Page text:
How can stretching help recovery?

Here's why it's a must for your fitness routine

Picture this: you’ve got your workout routine down to a T, you’ve nailed your nutrition, and you know how much time you need to rest – but have you considered adding stretching into your recovery schedule?

Stretching isn’t something that should only be performed by elite athletes, we all need to stretch to aid our mobility, flexibility, and recovery. If you haven’t incorporated it into your routine already, you should!

Whether you’re recovering from a workout, health problem, or an injury, stretching shouldn’t be overlooked.

We’ve put some recovery examples below to help get you started!



Pilates is one of the best all-round forms of exercise you can do, it helps core stability, muscle control, and strength. As it’s a low-impact exercise, it’s a popular choice for gently staying active on rest days, especially if you’ve been training heavily for a period of time.

It also teaches you how to use your muscles to work in harmony with your breathing, so it comes as no surprise that this study found that taking part in Pilates for eight weeks led to an improvement in respiratory health and pulmonary function.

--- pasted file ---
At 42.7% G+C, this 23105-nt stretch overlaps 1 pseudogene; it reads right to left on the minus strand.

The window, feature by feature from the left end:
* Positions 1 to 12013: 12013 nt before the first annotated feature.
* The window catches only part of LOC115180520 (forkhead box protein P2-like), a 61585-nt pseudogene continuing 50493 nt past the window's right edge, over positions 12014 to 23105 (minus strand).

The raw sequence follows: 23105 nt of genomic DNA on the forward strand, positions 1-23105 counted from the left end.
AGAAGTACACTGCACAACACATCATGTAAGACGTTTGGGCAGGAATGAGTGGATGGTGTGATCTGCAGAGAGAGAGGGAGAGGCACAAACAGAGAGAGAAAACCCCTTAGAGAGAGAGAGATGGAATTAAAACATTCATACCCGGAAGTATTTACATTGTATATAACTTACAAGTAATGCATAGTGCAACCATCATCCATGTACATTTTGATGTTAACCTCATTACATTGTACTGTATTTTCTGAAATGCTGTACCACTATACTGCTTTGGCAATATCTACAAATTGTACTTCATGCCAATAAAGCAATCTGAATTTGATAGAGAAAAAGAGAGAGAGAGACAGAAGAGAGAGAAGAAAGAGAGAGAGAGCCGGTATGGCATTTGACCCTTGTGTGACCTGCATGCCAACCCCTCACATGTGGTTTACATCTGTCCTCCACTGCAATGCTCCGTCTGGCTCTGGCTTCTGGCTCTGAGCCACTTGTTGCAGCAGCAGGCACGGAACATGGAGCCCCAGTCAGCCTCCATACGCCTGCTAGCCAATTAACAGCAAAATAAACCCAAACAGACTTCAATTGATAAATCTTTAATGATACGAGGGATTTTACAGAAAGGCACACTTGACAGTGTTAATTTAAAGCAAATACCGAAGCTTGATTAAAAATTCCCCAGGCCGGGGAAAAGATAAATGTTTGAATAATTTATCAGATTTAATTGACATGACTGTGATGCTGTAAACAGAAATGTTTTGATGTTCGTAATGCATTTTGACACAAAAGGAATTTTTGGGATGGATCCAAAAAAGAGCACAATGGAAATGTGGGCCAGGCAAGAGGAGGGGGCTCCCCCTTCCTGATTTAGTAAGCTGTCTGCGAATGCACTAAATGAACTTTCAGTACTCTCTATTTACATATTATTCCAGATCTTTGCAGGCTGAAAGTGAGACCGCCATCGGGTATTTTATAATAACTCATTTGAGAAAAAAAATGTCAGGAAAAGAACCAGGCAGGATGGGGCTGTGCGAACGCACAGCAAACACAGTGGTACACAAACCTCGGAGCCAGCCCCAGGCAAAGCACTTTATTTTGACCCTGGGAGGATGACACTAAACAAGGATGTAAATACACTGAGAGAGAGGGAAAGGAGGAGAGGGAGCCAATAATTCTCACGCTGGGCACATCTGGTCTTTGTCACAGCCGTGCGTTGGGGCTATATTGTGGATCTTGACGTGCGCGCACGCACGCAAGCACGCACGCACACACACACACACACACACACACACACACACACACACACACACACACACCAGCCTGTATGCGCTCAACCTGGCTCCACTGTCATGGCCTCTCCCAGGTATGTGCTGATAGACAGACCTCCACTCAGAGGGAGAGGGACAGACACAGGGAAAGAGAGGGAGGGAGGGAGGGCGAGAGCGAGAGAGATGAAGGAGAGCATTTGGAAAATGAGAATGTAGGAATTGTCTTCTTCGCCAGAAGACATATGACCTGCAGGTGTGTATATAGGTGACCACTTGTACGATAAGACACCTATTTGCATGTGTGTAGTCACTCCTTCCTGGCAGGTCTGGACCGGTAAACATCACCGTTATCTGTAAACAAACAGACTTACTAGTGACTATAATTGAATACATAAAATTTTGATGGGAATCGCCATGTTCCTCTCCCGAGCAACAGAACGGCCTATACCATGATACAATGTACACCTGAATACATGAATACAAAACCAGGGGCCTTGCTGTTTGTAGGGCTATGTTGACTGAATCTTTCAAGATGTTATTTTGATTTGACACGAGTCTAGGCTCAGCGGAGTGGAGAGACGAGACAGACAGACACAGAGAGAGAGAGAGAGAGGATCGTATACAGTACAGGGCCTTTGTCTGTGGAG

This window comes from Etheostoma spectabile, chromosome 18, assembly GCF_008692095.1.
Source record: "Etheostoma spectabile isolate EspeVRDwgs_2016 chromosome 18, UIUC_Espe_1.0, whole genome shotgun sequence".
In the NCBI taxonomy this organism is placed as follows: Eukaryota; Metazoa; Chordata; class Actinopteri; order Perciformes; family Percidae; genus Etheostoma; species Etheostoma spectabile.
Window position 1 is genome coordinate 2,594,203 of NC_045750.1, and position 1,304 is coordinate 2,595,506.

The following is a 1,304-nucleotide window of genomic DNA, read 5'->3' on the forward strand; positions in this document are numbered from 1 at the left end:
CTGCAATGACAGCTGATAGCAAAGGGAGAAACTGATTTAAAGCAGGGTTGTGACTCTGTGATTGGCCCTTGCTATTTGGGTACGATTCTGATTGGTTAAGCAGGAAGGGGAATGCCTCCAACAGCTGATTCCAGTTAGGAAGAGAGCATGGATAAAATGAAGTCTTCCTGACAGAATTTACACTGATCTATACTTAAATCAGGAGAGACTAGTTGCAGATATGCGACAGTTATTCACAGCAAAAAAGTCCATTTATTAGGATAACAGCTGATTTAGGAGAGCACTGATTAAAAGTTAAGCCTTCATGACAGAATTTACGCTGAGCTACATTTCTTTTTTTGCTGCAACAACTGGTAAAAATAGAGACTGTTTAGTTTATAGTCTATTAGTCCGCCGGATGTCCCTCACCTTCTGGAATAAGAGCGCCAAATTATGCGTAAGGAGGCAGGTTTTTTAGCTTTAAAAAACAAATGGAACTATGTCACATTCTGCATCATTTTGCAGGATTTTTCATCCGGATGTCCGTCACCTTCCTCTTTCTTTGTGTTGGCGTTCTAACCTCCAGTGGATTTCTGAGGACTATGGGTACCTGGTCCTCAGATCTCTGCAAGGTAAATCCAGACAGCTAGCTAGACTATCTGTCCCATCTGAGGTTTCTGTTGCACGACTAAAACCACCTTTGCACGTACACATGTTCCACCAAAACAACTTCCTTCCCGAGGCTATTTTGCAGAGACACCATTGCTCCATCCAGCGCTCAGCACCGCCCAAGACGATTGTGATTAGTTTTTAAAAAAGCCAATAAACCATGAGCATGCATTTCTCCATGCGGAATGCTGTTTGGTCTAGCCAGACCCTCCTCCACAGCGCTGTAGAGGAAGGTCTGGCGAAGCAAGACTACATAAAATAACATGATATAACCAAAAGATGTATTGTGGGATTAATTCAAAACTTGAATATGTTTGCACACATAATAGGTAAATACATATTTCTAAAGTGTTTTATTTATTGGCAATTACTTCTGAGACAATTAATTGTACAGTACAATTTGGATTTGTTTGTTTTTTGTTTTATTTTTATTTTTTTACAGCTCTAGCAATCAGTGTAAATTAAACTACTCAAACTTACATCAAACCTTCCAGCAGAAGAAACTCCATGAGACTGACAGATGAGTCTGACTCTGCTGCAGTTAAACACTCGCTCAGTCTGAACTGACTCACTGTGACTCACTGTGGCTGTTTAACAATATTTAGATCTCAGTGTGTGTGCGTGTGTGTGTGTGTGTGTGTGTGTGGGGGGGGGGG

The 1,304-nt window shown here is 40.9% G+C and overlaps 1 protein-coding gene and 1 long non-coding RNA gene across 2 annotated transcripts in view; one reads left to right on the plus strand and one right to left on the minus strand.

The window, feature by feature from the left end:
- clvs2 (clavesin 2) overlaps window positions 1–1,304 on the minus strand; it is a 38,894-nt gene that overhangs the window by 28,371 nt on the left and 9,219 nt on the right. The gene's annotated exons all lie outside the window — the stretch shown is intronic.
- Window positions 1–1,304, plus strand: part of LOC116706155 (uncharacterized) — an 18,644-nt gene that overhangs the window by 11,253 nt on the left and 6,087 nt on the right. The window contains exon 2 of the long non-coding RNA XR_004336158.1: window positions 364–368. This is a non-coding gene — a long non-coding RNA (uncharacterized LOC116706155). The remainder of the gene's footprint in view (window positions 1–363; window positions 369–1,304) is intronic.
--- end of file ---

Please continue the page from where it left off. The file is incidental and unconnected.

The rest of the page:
Pilates can be a great option when recovering from an injury too. Suzie, our Swimming and Sports Marketing Manager, started Pilates at the beginning of this year.

I was recommended it by a physio to help with my lower back pain which has been caused by a combination of weak muscles and other tight muscles that have been working harder to compensate.” Suzie said.

“As the weeks have passed, I’ve noticed a significant improvement in my strength and ability to complete the exercises, and most importantly my back is beginning to improve. Every day activities hurt less, I sleep better and when my back does hurt, it recovers much quicker than before.  I’m definitely a convert and look forward to each and every class.”



Throwing yoga into your routine is a great way to chill out and promote speedy muscle recovery! If you work out regularly, you know how important rest days are to give your body time to heal and avoid burnout.